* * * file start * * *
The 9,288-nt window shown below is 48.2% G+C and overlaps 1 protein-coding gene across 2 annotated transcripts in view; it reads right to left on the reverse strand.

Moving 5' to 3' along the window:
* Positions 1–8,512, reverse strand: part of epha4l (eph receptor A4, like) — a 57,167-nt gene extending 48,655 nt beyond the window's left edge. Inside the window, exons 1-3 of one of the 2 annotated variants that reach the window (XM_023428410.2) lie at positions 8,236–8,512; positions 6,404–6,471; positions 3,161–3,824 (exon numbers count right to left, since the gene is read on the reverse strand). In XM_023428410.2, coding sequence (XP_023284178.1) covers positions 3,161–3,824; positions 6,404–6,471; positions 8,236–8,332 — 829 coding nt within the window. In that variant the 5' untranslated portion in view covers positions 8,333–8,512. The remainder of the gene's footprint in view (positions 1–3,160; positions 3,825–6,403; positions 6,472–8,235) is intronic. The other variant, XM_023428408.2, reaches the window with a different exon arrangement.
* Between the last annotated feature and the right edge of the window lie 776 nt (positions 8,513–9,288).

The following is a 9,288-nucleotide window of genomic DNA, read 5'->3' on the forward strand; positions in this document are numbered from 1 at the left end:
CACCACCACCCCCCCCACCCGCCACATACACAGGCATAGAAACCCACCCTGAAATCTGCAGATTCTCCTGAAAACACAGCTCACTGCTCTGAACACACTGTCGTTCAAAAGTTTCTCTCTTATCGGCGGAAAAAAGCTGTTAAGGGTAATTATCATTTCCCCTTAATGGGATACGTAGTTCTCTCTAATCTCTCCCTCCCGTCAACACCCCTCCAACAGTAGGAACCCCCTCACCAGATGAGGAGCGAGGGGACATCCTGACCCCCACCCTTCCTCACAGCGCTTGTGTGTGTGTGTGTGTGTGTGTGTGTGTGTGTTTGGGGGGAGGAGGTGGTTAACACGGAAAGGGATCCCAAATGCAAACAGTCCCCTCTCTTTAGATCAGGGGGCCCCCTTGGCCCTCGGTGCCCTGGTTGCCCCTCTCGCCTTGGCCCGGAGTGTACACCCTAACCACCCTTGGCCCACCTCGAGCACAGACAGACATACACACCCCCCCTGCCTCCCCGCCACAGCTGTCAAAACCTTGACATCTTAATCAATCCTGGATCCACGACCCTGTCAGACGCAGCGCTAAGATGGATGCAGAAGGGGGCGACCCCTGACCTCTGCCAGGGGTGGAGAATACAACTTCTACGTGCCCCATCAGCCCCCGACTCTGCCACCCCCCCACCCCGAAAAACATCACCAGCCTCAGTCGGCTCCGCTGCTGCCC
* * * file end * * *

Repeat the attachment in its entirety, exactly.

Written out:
The 9,288-nt window shown below is 48.2% G+C and overlaps 1 protein-coding gene across 2 annotated transcripts in view; it reads right to left on the reverse strand.

Moving 5' to 3' along the window:
* Positions 1–8,512, reverse strand: part of epha4l (eph receptor A4, like) — a 57,167-nt gene extending 48,655 nt beyond the window's left edge. Inside the window, exons 1-3 of one of the 2 annotated variants that reach the window (XM_023428410.2) lie at positions 8,236–8,512; positions 6,404–6,471; positions 3,161–3,824 (exon numbers count right to left, since the gene is read on the reverse strand). In XM_023428410.2, coding sequence (XP_023284178.1) covers positions 3,161–3,824; positions 6,404–6,471; positions 8,236–8,332 — 829 coding nt within the window. In that variant the 5' untranslated portion in view covers positions 8,333–8,512. The remainder of the gene's footprint in view (positions 1–3,160; positions 3,825–6,403; positions 6,472–8,235) is intronic. The other variant, XM_023428408.2, reaches the window with a different exon arrangement.
* Between the last annotated feature and the right edge of the window lie 776 nt (positions 8,513–9,288).

The following is a 9,288-nucleotide window of genomic DNA, read 5'->3' on the forward strand; positions in this document are numbered from 1 at the left end:
CACCACCACCCCCCCCACCCGCCACATACACAGGCATAGAAACCCACCCTGAAATCTGCAGATTCTCCTGAAAACACAGCTCACTGCTCTGAACACACTGTCGTTCAAAAGTTTCTCTCTTATCGGCGGAAAAAAGCTGTTAAGGGTAATTATCATTTCCCCTTAATGGGATACGTAGTTCTCTCTAATCTCTCCCTCCCGTCAACACCCCTCCAACAGTAGGAACCCCCTCACCAGATGAGGAGCGAGGGGACATCCTGACCCCCACCCTTCCTCACAGCGCTTGTGTGTGTGTGTGTGTGTGTGTGTGTGTGTGTTTGGGGGGAGGAGGTGGTTAACACGGAAAGGGATCCCAAATGCAAACAGTCCCCTCTCTTTAGATCAGGGGGCCCCCTTGGCCCTCGGTGCCCTGGTTGCCCCTCTCGCCTTGGCCCGGAGTGTACACCCTAACCACCCTTGGCCCACCTCGAGCACAGACAGACATACACACCCCCCCTGCCTCCCCGCCACAGCTGTCAAAACCTTGACATCTTAATCAATCCTGGATCCACGACCCTGTCAGACGCAGCGCTAAGATGGATGCAGAAGGGGGCGACCCCTGACCTCTGCCAGGGGTGGAGAATACAACTTCTACGTGCCCCATCAGCCCCCGACTCTGCCACCCCCCCACCCCGAAAAACATCACCAGCCTCAGTCGGCTCCGCTGCTGCCC